The reader is remined that the larger the nM number, the weaker the effect and vice versa.
In direct contrast to the hazardous synthetics, naturally occurring cannabinoids like those produced by cannabis (e.g. THC or CBD; see center boxes of graphic), endocannabinoids produced by the human body (e.g. anandamide, 2-AG) and cannabinomimetics of other plants such as liverwort, echinacea, or spices that contain the terpene beta-caryophyllene (which binds with CB2) all have a moderate to very weak efficacy and as such are not life-threatening, even at dosages that might produce adverse effects.
Let me emphasize that just because certain natural cannabinoids are moderate or weak in their binding efficacy to receptors in our body does not mean they are weak in the potential therapeutic effects they can produce. The moderate efficacy of THC at CB1 is strong enough to produce a great number of beneficial healing effects such as alleviating pain, nausea and vomiting, stress, and allergic asthma, for example. However, since the receptor efficacy of THC at CB1 is moderate (~25nM), even with a very high dosage there will be no respiratory arrest or severe organ failure with fatal outcomes like those attributed to high- efficacy opioids or high- efficacy synthetic cannabinoids.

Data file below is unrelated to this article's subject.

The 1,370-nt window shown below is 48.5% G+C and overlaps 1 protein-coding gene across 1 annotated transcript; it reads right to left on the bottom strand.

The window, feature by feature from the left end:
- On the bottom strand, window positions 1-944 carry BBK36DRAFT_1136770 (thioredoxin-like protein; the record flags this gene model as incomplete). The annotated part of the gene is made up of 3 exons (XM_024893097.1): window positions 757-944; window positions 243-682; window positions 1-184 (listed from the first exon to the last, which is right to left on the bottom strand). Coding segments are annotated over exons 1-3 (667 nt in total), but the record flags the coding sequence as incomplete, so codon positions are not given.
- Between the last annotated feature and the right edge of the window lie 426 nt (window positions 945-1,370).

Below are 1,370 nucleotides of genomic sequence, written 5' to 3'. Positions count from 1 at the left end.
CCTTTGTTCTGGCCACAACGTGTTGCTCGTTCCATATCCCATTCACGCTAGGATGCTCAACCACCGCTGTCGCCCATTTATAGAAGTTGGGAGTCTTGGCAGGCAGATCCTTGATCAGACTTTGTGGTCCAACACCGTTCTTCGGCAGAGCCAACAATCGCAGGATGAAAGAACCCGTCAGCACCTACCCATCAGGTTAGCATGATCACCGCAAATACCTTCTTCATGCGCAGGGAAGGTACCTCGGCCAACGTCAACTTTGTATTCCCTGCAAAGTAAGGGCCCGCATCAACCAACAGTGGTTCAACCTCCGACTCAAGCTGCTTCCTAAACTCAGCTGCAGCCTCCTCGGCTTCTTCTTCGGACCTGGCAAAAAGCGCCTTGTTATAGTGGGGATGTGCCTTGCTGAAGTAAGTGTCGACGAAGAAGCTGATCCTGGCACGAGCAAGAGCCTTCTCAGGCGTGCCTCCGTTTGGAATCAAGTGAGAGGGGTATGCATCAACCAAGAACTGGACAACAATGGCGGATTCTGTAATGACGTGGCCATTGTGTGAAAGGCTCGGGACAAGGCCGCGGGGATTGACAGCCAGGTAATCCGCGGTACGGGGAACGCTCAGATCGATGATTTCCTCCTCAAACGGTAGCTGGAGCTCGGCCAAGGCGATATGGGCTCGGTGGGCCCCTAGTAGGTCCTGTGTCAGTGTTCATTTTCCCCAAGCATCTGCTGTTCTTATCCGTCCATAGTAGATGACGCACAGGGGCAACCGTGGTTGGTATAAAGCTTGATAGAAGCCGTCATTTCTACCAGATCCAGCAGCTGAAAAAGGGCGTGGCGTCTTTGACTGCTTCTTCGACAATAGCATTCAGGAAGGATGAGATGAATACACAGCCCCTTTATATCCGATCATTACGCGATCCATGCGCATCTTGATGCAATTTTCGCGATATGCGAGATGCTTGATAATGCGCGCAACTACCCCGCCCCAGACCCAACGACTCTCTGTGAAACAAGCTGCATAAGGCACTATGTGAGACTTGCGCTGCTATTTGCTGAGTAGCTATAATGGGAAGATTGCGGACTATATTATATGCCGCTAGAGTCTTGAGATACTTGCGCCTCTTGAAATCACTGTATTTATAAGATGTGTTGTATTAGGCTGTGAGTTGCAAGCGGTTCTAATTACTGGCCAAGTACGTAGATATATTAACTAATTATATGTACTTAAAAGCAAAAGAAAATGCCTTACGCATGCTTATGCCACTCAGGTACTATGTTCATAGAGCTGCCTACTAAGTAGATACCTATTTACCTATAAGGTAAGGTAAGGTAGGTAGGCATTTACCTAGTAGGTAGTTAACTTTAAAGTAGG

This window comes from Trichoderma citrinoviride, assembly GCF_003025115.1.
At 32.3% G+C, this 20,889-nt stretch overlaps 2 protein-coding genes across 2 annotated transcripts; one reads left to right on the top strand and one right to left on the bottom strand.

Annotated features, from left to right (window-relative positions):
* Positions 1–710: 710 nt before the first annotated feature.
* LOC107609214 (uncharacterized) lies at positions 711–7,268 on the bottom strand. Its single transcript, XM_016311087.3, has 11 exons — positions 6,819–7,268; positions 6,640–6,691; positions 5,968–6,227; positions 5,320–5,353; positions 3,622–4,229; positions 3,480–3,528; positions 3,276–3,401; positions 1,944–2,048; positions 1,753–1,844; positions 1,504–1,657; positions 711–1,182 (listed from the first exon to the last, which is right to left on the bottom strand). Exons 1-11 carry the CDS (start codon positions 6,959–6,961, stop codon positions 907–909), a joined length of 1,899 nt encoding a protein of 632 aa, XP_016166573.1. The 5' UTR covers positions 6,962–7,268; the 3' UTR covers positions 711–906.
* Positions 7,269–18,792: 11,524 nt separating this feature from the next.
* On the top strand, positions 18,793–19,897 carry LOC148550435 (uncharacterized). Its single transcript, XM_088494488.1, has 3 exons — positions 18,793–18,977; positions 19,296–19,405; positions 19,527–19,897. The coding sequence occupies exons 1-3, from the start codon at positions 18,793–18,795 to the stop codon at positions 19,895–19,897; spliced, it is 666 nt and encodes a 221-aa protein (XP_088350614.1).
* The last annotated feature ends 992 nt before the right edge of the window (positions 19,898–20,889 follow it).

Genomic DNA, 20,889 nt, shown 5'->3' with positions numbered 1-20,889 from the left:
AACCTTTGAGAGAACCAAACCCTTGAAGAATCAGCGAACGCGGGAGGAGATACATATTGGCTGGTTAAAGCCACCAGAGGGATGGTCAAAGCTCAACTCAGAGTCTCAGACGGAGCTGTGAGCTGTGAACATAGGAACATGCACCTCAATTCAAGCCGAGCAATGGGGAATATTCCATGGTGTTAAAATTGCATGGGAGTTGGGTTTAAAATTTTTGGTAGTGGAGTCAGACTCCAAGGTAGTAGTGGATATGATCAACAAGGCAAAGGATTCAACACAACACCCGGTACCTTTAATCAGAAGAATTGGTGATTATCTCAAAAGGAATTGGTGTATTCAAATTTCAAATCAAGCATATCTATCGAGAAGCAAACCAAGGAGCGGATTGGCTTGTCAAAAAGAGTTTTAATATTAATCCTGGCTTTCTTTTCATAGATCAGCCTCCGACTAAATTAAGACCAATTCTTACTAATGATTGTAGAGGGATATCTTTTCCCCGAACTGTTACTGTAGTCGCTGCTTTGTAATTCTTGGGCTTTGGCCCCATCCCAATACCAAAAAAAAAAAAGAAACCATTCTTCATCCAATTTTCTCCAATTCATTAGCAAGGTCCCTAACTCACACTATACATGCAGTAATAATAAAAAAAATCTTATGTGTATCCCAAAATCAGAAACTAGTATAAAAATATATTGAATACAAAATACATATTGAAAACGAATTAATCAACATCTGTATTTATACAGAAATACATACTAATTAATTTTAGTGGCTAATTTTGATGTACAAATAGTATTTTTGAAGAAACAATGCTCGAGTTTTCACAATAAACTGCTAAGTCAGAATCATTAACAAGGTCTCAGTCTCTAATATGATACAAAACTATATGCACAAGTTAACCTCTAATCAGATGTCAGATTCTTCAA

For the curious, here is an estimate of the dosage it would take to produce a deadly response using cannabis. A laboratory study conducted as early as 1973 reported the median lethal dose of oral THC in rats as 800–1900 mg/kg, depending on the sex and genetic strain of the animal.8 If body weight is used as the sole criterion, this study suggests that 200 grams of herb per kilogram of body weight is required to approach a lethal dose in humans. Accordingly, a person weighing 70 kg or 154 lbs. would need to consume 14 kg of herb to approach a fatal dose. In another later study (2004), researchers were much more conservative, stating “628 kg of cannabis would have to be smoked in 15 minutes to induce a lethal effect.”9